In this reboot of a beloved D&D setting, join Axia, a young woman with a mysterious past, as she embarks on a piratical adventure aboard a Spelljammer, a flying spaceborne vessel powered by magic.

Dungeons & Dragons: Spelljammer: Memory’s Wake is available for pre-order for $28.99 in hardcover, $14.99 in Kindle ebook, and $35.00 for the audio book with a scheduled release date of July 2, 2024.

Note: All links to Amazon in this article are affiliate links which provide a small commission of the purchase price of any products purchased by clicking the links to the author of this article.
 

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Darryl Mott

Darryl Mott


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teitan

Legend
The Little Golden Books have been doing cool pop culture books for a while now. As I recall, they're doing a Little Golden Book version of Alien this year as well.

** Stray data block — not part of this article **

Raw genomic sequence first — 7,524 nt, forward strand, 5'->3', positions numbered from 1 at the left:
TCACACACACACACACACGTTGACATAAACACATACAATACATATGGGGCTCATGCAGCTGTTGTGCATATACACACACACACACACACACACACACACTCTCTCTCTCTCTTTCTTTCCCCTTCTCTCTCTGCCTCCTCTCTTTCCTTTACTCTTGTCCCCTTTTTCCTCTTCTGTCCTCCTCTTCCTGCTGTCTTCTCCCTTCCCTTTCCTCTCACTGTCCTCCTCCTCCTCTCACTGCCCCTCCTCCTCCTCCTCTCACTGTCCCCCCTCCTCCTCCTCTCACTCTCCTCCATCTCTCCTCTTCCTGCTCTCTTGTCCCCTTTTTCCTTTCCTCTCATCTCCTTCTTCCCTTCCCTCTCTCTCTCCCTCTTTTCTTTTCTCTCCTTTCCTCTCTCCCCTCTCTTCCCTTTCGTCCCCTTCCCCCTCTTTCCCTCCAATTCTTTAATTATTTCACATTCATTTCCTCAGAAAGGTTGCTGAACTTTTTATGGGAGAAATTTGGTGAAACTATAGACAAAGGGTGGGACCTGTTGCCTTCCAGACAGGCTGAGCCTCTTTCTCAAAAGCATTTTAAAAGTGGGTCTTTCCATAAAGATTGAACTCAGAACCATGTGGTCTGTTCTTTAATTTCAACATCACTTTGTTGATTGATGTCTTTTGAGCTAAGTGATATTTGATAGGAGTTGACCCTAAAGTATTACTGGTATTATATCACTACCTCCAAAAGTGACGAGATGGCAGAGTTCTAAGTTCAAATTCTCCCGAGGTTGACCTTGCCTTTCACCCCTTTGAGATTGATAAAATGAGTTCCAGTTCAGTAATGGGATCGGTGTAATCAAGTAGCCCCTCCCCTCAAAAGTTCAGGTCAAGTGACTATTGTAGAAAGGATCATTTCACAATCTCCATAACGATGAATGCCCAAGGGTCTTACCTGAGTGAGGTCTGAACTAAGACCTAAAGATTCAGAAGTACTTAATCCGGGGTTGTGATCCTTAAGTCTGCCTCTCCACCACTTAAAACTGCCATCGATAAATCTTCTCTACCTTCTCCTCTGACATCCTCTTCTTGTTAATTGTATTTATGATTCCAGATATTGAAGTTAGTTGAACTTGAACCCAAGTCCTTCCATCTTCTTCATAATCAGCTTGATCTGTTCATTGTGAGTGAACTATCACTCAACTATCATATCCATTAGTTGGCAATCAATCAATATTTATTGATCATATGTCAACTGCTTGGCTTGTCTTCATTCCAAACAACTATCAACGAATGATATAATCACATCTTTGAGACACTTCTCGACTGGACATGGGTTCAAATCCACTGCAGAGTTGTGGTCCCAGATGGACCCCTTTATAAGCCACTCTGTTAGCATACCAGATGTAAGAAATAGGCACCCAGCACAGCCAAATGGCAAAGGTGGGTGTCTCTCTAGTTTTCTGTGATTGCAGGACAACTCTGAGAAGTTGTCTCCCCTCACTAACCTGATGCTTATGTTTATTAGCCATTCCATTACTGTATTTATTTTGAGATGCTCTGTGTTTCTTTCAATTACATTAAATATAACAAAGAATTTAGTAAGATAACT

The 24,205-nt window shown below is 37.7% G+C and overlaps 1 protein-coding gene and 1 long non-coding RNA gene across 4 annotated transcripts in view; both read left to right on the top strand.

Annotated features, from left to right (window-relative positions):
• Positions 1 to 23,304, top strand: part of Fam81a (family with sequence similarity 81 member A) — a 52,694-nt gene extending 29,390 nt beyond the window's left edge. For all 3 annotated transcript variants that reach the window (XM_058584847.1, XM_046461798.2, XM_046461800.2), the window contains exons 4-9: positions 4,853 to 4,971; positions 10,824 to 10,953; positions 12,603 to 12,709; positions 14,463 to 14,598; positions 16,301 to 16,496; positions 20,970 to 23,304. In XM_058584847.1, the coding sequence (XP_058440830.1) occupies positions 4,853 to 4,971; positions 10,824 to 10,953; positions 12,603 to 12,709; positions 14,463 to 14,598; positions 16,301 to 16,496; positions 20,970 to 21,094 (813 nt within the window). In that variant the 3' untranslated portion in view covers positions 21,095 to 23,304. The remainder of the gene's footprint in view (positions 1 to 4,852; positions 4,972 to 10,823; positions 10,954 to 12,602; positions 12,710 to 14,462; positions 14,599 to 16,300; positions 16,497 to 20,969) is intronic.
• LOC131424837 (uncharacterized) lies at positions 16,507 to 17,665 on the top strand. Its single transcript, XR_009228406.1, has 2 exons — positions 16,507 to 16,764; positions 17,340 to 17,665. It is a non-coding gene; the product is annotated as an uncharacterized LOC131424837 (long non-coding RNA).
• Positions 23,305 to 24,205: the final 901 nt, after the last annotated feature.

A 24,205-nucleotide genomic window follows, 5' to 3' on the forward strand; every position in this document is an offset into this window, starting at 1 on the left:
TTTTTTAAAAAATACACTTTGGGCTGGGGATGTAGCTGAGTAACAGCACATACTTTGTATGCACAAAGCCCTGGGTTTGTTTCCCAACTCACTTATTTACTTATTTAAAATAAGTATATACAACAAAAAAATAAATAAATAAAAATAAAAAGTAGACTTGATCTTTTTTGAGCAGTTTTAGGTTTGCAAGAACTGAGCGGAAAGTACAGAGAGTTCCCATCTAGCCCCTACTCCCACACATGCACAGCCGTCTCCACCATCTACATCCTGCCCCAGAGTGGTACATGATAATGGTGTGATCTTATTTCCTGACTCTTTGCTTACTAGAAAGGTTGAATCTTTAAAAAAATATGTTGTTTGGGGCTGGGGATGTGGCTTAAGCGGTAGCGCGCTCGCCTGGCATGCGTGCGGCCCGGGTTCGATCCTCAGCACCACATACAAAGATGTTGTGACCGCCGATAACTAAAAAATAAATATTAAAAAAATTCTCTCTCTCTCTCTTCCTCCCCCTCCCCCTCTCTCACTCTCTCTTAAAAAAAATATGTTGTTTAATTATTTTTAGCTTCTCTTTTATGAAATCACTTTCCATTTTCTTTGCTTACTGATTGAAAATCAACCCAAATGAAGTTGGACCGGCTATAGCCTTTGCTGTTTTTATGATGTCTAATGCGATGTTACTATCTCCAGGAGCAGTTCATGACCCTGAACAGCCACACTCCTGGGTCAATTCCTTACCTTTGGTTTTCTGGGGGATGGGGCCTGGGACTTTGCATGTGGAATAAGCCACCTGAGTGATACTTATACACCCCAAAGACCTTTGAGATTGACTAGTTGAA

I will wait on the reviews of the cocktail book. In my experience, a lot of the themed cocktail books either just rename existing cocktails (boo) or include recipes that need a ton of obscure and expensive ingredients that most people don't have the ability to have on hand (also boo). I think one of the many, many, many existing unlicensed Hobbit cookbooks/cocktail books might be a better way to go for me.

And, despite its issues, obviously WotC feels like Spelljammer was a success, which is interesting. Maybe the chances of a Van Richten's style second book, with more setting information, isn't off the table.